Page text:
I thought back to my younger days when play time was a few sticks and a patch of scrub we called the jungle. Nowadays we could have laser guns and vests to record kills along with camouflage outfits and night vision rather than night eyes. A good question do you remember the term night eyes which is simply allowing your vision to adjust to the dark. I was going to the car yesterday morning and I habitual walk out in the dark I happened to go towards where our trash cans were located along side the house. My son waited till I came back into the light to head for the car which was interesting at the time. Being the observer that I tend to be, I asked why he waited.
Night eyes are that point where darkness is revealed and you can move and see to a degree in the dark. If you would shine a flash light in your eyes at night it ruins your night vision and your night eyes. Modern kids have halide flash lights with adjustable sealed beams and or fluorescent lights for maximum visibility. By far I am not against technology and advances but we have stripped away the imagination. There is a doctor show on that many folks watch, HOUSE. An interesting approach as each week Dr. House is faced with an incurable and untreatable illness. It is always totally baffling to his crew of trained residents. I recall many years ago a dear friend who was trained at Grady Hospital as a nurse back in the day. Emory University is a well known nursing program and medical school and they would send new doctors to Grady for residency. Often times this was their first experience in a real medical situation. Grady student nurses often would have to cover for Emory Doctors. They knew what they saw rather than knew what they had read.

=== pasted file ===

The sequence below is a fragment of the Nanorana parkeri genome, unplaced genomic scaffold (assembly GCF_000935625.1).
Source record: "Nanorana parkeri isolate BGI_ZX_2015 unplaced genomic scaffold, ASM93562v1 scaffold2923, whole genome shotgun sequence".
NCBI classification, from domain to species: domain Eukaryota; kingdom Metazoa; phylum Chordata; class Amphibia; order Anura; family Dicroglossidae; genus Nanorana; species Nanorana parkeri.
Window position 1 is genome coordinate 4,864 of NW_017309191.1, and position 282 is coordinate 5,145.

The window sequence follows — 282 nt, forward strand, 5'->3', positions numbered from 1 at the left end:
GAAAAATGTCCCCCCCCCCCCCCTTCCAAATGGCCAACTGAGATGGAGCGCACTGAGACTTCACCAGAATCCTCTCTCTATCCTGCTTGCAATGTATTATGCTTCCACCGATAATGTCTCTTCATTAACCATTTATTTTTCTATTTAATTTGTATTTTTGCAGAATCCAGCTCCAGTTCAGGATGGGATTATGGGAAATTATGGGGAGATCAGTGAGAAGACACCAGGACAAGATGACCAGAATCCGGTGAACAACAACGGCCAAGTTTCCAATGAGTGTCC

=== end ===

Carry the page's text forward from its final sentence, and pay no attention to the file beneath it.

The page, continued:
“Imagination makes knowledge of the phenomenal world possible, by synthesizing the incoherent sensory manifold into representational images suitable to be brought under concepts.” Emmanuel Kant

I enjoy watching the scruffy doctor doodle on his white board eliminating possibilities while totally baffling his three assistants with questions trying to get them thinking using their imaginations.